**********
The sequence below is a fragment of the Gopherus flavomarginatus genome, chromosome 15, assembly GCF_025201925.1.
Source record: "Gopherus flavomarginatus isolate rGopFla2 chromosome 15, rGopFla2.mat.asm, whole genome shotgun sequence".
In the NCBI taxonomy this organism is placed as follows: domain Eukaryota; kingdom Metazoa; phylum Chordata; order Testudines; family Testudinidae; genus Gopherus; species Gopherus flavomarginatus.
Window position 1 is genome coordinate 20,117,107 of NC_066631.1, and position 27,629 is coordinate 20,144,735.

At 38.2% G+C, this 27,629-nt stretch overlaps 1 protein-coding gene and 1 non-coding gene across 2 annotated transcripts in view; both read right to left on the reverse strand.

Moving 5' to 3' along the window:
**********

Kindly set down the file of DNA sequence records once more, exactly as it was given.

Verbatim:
The sequence below is a fragment of the Gopherus flavomarginatus genome, chromosome 15, assembly GCF_025201925.1.
Source record: "Gopherus flavomarginatus isolate rGopFla2 chromosome 15, rGopFla2.mat.asm, whole genome shotgun sequence".
In the NCBI taxonomy this organism is placed as follows: domain Eukaryota; kingdom Metazoa; phylum Chordata; order Testudines; family Testudinidae; genus Gopherus; species Gopherus flavomarginatus.
Window position 1 is genome coordinate 20,117,107 of NC_066631.1, and position 27,629 is coordinate 20,144,735.

At 38.2% G+C, this 27,629-nt stretch overlaps 1 protein-coding gene and 1 non-coding gene across 2 annotated transcripts in view; both read right to left on the reverse strand.

Moving 5' to 3' along the window: